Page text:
"Except that agricultural needs use the VAST majority of this water. What you should be saying, is this is what happens when people try to grow shit in an arid climate. Look at the last Colorado water use study."
I would love to check out the last Colorado water use study. Can you provide a link to it.
I agree that agriculture currently uses the largest percentage of water in the Colorado River basin. According to some studies, in the neighborhood of about 75%-80% of Colorado surface water is used for agriculture. However, there is an increase in demand right now in municipal and industrial use. This is in part due to the growing populations in the areas that utilize Colorado River water
check out this link: http://www.usbr.gov/lc/region/progra.../TMCreport.pdf
Copied from above link:
2.4 Summary of Trends in Historical Water Use
Historical data presented in Technical Report C – Water Demand Assessment (Reclamation, 2011b) demonstrate an increasing trend in Colorado River water use over time. Figure C-2 presents historical Colorado River uses and losses by category. From this figure, trends of increasing M&I water use and stable to decreasing agricultural water use can be seen, consistent with the population and irrigated acreage trends of the Southwest.
M&I water use has increased over time as a result of continued population growth in the Basin States. The Basin States include some of the most rapidly growing areas of the United States and typically have had growth rates far exceeding the national average. While population growth has slowed in recent years, the projections for the region continue to remain higher than the national average (U.S. Census Bureau, 2010). Significant decreases in per capita water use, largely due to improvements in indoor fixtures and appliances, have partially offset the water demands associated with increases in population.
Agricultural water use has been relatively stable in recent years, with some reductions likely due to the recent drought. Some reductions in irrigated acreage have occurred in the Basin, consistent with trends in the western United States, and appear to be associated with economic conditions, supply limitations, and pressures from urban encroachment due to land use changes and water transfers. Continued population growth is expected to continue these recent pressures on agriculture lands and water use.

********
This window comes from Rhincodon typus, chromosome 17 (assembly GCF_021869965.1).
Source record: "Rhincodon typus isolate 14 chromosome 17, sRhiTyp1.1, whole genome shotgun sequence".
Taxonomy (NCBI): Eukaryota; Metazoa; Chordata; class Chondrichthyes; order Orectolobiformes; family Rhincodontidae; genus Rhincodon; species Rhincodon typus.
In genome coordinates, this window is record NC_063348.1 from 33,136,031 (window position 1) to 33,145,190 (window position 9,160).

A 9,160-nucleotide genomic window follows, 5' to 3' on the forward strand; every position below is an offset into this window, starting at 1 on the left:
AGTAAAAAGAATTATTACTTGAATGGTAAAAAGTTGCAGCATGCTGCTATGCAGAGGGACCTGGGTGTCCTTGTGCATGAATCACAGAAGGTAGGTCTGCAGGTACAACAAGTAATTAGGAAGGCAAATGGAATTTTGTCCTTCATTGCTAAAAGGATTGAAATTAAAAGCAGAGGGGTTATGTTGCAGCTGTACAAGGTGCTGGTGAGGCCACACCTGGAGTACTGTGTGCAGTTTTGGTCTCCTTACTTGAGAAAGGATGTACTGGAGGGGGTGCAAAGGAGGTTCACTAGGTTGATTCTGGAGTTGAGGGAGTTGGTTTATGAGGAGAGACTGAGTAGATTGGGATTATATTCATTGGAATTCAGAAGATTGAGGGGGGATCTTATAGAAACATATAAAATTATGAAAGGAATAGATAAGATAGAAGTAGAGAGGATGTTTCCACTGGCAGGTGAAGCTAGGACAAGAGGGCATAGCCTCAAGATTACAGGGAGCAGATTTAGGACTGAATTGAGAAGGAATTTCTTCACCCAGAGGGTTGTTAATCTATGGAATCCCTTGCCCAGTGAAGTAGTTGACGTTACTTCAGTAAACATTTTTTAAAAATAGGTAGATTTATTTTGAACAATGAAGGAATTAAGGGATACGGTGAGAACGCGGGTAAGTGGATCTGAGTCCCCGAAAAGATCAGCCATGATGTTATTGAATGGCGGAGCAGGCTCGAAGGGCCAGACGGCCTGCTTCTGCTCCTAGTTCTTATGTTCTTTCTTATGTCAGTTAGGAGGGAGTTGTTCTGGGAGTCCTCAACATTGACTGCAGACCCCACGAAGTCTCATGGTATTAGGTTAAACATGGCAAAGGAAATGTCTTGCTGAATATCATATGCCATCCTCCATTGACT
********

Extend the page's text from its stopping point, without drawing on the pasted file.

Water use for energy purposes has grown over time, generally consistent with population growth. The growth in population has translated into increased energy demands in the Southwest with energy supply importation from other areas and expanding use of renewable energy. This growth in energy demands has been partially mitigated through federal and local energy conservation incentive programs.
from another study:
Rapid population growth is the major driver of water demand. Between 1990 and 2000 AZ’s population increased by 40% and CO’s population increased by 30%. Population projections predict continued increasing demand
link:Colorado Watershed Assembly - Colorado Water Facts
Well…I think we've sufficiently hijacked this thread.
To get back on track, if you have any opinions on the proposed whitewater park at Pumphouse, please submit some feedback to the BLM via the address in the OP.
I just think it's a bit narrow minded and short sighted to oppose this project because it might be an inconvenience. It helps to sometimes look at the bigger picture. If you don't want to have to run through the new features, use launch 2 or 3. If you don't want to drive all the way to Pumphouse to go play boating, then go to another play park that's closer to you.
I don't really want to go on a rant…because, before you know it, I might start making crazy sarcastic suggestions such as in an effort to alleviate congestion, make launch 1 only a takeout for Gore or a put in for the whitewater park.
Maybe then we'll have less dog crap around the ramps and parking area.